Performance of Tokiwazu-bushi (from left to right: TOKIWAZU Hidemidayu, TOKIWAZU Kikumidayu, TOKIWAZU Kanetayu, TOKIWAZU Mojibei, KISHIZAWA Shikimatu, and KISHIZAWA Shikiharu)
Performance by hayashikata (hayashi ensemble) (from right to left: KATADA Kiyo, KATADA Kiyomi, and UMEYA Tomoe)
Performance by hayashikata (from left to right: KATADA Masahiro and KATADA Takashi)
Performance by hayashikata (HOUSEI Chiharu)
The Department of Intangible Cultural Heritage recorded a live performance (audio recording) of “Odoriji (Tokiwazu-bushi)” at the Performing Arts Studio of Tokyo National Research Institute for Cultural Properties on January 29th, 2021. This recording aims at producing an audio recording of kikyoku (rarely performed tunes) “Hidakagawa Mitsuomote (Hidaka River three masks)” and “Tojin (foreign lady)” and preserving it as a joint project co-organized by the Executive Committee for recording Tokiwazu-bushi Hidakagawa Mitsuomote and Tojin and the institute.
Both tunes that were recorded this time are odoriji, which are performed as accompaniment for dancing, and as the dance pieces came to be rarely performed, the music pieces were practically no longer performed. Although how they were created is not well known, there are hardly any practice books left that appear to have been published in the period spanning the end of the samurai period to the Meiji period (all books are published by Tamasawaya Shinshichi) and a film of performance by “Kikujuro no kai” (30th anniversary of the master registration) (held by a private individual). The practice books revealed that the dance pieces were choreographed by NISHIKAWA Koizaburo I (head of Nagoya Nishikawa School). This time, based on these materials, the performances were reproduced and performed.
In “Hidakagawa Mitsuomote,” a butterfly vendor performs three roles, i.e., a priest Anchin, Kiyohime (Prince Kiyo), and a shoke (young priest in training) while changing from one mask to another. As the title “Hidakagawa” suggests, the play is based on the Dōjōjimono, that is, tales that are taken up in Noh plays, jōruri (dramatic narrative chanted to a shamisen accompaniment), and kabuki, and this one is a witty dance piece by a vendor who plays three different characters with a sense of humor. Furthermore, part of the Japanese song “Choucho (butterfly)” based on a German folk song with the Japanese lyrics “choucho, choucho, nanoha ni tomare, nanohani aitara, sakurani asobe” is used as a verse, which is interesting.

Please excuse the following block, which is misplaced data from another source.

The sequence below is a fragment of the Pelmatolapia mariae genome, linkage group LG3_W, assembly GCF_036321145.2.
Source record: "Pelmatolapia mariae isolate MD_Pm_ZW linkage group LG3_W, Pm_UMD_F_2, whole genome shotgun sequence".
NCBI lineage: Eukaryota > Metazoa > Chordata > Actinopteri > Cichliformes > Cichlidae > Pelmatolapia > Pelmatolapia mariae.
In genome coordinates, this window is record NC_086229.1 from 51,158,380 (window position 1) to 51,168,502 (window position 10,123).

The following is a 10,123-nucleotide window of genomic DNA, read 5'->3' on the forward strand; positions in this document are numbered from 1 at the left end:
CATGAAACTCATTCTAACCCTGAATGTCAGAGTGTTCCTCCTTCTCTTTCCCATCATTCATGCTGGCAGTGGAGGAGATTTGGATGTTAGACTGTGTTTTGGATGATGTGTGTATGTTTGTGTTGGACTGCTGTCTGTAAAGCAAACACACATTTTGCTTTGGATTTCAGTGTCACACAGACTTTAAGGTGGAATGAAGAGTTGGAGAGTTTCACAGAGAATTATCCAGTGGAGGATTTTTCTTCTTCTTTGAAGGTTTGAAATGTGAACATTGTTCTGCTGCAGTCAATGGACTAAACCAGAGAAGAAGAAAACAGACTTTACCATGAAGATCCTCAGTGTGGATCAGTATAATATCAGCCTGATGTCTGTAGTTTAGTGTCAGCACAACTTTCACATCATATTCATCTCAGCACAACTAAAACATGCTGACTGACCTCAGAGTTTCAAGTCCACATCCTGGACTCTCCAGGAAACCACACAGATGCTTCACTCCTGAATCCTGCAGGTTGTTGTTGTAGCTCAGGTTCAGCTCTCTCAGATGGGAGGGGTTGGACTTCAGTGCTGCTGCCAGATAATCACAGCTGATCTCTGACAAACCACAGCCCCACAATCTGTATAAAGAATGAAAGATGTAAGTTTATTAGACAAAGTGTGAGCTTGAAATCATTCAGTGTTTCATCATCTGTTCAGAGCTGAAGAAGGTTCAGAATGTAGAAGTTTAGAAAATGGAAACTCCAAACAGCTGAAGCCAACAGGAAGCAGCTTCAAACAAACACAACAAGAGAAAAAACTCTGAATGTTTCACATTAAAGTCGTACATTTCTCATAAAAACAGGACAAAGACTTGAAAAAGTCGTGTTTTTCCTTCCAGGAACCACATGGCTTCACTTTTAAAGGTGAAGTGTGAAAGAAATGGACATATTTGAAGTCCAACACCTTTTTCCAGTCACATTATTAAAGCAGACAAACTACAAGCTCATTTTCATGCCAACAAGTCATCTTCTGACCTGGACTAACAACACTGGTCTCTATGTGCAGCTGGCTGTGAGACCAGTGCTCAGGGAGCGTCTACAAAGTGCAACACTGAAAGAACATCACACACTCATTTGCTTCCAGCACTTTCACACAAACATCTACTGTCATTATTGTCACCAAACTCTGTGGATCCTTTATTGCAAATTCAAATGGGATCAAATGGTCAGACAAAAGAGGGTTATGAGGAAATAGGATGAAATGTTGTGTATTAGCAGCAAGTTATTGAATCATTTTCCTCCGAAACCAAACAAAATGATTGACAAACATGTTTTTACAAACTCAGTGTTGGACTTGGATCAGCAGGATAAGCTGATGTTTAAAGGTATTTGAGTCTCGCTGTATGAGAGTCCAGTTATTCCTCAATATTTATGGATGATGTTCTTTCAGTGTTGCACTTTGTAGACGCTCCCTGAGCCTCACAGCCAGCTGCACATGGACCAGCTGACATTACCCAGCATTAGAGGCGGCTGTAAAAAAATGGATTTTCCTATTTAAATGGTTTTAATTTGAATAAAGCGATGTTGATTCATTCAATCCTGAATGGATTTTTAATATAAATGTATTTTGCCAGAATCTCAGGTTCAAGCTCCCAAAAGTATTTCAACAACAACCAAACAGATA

“Tojin” is a play made up of Chinese-style music and a dance full of exoticism. It begins with music created from taiko drums and sho bells called Togaku (Tang-era Chinese music) (which is not directly related to Togaku in gagaku (Japanese court music)). A man with his hair shaped in benpatsu (queue) and a woman who piled her hair high on the top of her head dance, and both of them are in Chinese-style costumes. The verses are filled with mysterious words like a spell and are pretty much kuruwa banashi (lovers’ conversation) between the two performers in a comical atmosphere.
The performers were TOKIWAZU Kanetayu (seventh generation, tategatari or first jōruri performer), TOKIWAZU Kikumidayu (wakigatari or second jōruri performer), TOKIWAZU Hidemidayu (sanmaime or third jōruri performer), TOKIWAZU Mojibei (fifth generation, tatejamisen or first shamisen player), KISHIZAWA Shikimatu (wakijamisen or second shamisen player), KISHIZAWA Shikiharu (uwajōshi or high-tone shamisen player), HOUSEI Chiharu (Japanese flute), KATADA Kiyo (kotsuzumi or small hand drum), KATADA Kiyomi (ōtsuzumi or knee drum), UMEYA Tomoe (taiko or drum), KATADA Masahiro (ōdaiko or big drum), and KATADA Takashi (bell).
The Department of Intangible Cultural Heritage will continue to record plays that get few occasions to be performed and invaluable live performances of an exhaustive list of plays, and carry out joint projects like this as the opportunity arises. The records will be used in Japanese dance performances by the Executive Committee and can be listened as research material at the institute.
For your information, the recording was carried out in which all performers used masks, similar to those used on the stage of kabuki to curb the spread of COVID-19.